Mark 10:17-31 “Truth-Telling in Love”
October 14, 2012 – Caitlin Trussell
Lutheran Church of the Master, Lakewood, CO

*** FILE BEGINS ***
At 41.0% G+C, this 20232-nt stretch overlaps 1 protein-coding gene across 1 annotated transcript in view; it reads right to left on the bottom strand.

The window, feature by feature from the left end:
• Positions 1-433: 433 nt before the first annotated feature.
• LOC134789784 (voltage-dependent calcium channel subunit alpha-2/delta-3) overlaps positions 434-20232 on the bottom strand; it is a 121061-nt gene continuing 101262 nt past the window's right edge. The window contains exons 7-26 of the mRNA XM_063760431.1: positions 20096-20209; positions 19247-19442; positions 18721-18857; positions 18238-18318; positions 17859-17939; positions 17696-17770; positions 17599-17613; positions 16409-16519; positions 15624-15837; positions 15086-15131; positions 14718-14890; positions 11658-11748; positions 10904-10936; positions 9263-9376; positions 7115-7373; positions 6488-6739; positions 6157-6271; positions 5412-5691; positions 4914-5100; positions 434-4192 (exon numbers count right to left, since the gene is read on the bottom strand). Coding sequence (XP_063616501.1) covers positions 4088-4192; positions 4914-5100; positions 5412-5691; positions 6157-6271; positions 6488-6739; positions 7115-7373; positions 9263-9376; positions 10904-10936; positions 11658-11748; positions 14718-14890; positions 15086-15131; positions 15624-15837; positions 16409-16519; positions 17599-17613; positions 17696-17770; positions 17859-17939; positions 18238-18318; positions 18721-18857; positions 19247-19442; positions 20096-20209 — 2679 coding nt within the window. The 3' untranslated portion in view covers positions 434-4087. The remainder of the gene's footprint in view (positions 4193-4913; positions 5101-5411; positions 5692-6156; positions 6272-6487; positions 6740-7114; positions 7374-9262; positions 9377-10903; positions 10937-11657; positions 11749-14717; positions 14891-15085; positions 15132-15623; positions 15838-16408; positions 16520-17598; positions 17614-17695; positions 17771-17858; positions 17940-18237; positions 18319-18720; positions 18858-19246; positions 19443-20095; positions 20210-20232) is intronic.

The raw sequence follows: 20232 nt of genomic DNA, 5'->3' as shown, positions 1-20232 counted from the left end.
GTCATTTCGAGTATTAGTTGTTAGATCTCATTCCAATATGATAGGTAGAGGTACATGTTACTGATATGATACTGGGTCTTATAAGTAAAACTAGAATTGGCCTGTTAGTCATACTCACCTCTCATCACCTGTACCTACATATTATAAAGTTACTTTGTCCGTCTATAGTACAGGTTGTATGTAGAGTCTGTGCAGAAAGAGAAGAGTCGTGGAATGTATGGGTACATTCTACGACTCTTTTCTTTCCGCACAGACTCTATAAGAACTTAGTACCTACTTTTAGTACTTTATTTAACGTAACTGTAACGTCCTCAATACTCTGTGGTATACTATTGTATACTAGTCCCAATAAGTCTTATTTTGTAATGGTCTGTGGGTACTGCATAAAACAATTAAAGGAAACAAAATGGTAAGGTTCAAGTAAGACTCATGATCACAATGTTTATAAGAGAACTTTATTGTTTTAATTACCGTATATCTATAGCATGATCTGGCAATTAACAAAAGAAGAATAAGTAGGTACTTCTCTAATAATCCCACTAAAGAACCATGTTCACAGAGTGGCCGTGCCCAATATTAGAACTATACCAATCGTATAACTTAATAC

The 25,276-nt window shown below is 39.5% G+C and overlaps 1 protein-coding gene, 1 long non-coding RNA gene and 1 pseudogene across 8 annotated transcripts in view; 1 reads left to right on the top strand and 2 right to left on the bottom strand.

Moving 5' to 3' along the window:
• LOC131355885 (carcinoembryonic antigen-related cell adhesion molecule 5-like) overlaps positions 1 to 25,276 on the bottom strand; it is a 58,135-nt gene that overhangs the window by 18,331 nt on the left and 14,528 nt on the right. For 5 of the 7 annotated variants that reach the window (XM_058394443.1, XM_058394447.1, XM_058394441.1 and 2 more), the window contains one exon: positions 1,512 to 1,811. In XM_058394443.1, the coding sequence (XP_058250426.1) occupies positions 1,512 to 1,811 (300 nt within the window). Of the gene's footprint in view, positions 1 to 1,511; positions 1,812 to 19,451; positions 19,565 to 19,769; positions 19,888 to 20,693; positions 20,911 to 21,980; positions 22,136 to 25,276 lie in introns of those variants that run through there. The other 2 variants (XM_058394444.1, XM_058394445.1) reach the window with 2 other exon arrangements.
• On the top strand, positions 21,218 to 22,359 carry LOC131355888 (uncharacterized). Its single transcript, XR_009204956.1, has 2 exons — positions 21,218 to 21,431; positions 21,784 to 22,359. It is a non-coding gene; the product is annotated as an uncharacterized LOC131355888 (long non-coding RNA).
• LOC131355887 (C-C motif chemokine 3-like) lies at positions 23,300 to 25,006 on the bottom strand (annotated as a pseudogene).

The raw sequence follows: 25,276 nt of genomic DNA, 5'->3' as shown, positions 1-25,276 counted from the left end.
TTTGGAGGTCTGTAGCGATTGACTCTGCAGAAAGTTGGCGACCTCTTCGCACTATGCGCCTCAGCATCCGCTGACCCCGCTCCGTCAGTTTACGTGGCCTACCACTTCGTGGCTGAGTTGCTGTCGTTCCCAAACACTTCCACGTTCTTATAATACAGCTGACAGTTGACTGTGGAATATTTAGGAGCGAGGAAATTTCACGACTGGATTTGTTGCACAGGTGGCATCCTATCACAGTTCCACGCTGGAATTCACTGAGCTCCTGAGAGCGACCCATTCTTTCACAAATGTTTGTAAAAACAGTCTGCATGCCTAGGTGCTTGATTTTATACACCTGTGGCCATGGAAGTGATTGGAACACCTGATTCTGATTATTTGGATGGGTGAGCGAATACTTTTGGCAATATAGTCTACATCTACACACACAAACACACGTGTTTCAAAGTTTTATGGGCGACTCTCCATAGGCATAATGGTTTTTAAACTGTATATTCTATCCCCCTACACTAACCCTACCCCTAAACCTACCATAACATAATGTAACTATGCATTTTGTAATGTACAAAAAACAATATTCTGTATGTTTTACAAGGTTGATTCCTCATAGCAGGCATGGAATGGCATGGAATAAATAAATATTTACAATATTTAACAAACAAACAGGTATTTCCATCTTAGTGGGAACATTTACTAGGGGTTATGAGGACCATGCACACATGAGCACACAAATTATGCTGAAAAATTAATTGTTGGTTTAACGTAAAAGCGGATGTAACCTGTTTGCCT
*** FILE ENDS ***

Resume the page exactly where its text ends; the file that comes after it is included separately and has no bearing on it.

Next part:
Mark 10:17-31 As he was setting out on a journey, a man ran up and knelt before him, and asked him, “Good Teacher, what must I do to inherit eternal life?” 18 Jesus said to him, “Why do you call me good? No one is good but God alone. 19 You know the commandments: “You shall not murder; You shall not commit adultery; You shall not steal; You shall not bear false witness; You shall not defraud; Honor your father and mother.’ ” 20 He said to him, “Teacher, I have kept all these since my youth.” 21 Jesus, looking at him, loved him and said, “You lack one thing; go, sell what you own, and give the money to the poor, and you will have treasure in heaven; then come, follow me.” 22 When he heard this, he was shocked and went away grieving, for he had many possessions. 23 Then Jesus looked around and said to his disciples, “How hard it will be for those who have wealth to enter the kingdom of God!” 24 And the disciples were perplexed at these words. But Jesus said to them again, “Children, how hard it is to enter the kingdom of God! 25 It is easier for a camel to go through the eye of a needle than for someone who is rich to enter the kingdom of God.” 26 They were greatly astounded and said to one another, “Then who can be saved?” 27 Jesus looked at them and said, “For mortals it is impossible, but not for God; for God all things are possible.” 28 Peter began to say to him, “Look, we have left everything and followed you.” 29 Jesus said, “Truly I tell you, there is no one who has left house or brothers or sisters or mother or father or children or fields, for my sake and for the sake of the good news, 30 who will not receive a hundredfold now in this age—houses, brothers and sisters, mothers and children, and fields, with persecutions—and in the age to come eternal life. 31 But many who are first will be last, and the last will be first.”